IS COGNITIVE THERAPY ENDURING OR ARE ANTIDEPRESSANT MEDICATIONS IATROGENIC?

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Description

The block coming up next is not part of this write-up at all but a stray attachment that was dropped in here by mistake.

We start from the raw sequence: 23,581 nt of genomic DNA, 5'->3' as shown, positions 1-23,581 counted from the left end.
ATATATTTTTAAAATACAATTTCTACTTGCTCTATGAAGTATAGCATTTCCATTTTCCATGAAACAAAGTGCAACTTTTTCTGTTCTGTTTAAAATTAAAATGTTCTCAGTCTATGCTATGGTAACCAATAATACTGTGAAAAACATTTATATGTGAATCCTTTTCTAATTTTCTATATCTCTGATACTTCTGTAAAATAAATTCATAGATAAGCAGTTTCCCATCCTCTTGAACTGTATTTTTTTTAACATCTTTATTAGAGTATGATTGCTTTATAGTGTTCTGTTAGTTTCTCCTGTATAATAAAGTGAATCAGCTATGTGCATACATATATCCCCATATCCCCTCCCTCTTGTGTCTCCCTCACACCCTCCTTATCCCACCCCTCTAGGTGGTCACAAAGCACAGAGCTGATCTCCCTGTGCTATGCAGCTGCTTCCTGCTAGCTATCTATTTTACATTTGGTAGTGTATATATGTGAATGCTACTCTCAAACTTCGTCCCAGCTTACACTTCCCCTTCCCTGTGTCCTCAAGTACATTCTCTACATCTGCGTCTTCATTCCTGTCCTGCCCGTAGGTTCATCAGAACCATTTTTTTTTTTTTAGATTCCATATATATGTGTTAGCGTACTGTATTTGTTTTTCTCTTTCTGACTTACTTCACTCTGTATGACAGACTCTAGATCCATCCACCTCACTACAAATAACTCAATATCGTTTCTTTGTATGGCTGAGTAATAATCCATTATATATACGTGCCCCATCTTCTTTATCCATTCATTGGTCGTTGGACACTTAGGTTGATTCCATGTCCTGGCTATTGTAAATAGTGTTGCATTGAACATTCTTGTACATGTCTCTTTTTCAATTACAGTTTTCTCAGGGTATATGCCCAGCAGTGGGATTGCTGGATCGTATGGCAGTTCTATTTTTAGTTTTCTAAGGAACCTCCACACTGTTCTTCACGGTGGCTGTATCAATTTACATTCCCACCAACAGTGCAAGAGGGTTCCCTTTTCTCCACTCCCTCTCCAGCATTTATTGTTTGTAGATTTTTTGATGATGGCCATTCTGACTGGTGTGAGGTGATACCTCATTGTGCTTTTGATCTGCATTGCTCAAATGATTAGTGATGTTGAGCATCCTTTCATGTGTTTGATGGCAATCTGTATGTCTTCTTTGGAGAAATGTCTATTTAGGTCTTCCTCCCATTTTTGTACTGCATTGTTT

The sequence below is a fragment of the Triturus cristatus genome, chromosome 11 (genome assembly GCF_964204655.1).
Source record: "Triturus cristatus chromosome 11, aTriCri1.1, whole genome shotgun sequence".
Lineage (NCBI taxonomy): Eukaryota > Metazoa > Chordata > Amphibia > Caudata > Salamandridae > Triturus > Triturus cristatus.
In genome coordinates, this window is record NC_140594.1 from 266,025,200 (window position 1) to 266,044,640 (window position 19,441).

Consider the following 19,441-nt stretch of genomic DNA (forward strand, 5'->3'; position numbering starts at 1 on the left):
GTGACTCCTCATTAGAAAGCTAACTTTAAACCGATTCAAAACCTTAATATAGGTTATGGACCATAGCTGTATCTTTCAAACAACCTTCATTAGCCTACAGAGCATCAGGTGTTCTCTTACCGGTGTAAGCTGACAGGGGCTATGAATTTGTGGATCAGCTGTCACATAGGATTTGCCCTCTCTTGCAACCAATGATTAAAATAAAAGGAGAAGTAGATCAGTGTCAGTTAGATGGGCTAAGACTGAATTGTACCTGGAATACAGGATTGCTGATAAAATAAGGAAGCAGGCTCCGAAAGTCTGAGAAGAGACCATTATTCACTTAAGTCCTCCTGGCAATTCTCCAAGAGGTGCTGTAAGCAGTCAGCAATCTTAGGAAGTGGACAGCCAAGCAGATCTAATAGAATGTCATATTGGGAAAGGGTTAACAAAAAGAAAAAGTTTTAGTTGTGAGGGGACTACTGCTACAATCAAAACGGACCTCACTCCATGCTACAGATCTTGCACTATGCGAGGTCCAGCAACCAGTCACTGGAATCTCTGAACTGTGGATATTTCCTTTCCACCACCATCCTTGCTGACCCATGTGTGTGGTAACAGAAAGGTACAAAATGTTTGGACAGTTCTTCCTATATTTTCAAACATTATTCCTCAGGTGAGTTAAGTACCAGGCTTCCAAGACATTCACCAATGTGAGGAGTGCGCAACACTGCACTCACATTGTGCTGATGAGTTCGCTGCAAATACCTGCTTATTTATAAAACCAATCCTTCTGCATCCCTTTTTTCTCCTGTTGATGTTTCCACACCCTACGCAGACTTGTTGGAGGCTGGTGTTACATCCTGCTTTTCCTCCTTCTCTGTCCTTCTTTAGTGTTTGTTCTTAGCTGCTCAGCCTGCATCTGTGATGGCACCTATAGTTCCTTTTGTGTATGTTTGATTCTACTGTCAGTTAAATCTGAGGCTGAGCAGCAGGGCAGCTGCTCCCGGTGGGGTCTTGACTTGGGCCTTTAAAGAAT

hollonPresenter: Steven D. Hollon, Ph.D., is Professor of Psychology at Vanderbilt University.  He received his doctorate from the Florida State University in 1977 with an internship with Aaron Beck at the University of Pennsylvania before joining the faculty at the University of Minnesota.  His research focuses on the nature and treatment of depression.  He has over 250 publications and has placed numerous students in both academic and clinical research positions.  He is past president of the Association for Behavioral and Cognitive Therapies and current president of the Society for a Science of Clinical Psychology. He is the recipient of the George A. Miller Award for Outstanding Article from the American Psychology Association (APA), a Distinguished Scientist Award from the Society for a Science of Clinical Psychology, and Awards for Distinguished Scientific Contribution and Distinguished Professional Contribution to Clinical Psychology from the Society of Clinical Psychology (Division 12) of the APA. A former director of clinical training, he maintains an active clinical practice in the context of his research program. Overview: Dr. Hollon’s presentation will be based on a series of randomized controlled trials comparing cognitive therapy vs. medications and animal literature examining medication effects. Objectives: (1) Participants will learn that cognitive therapy appears to have an enduring effect that reduces risk for relapse following treatment termination; (2) Participants will learn that combining medication with cognitive therapy may undermine the latter’s enduring effect; (3) Participants will learn that antidepressant medications may inhibit spontaneous remission and leave patients at elevated risk for relapse at any point that they try to discontinue medications.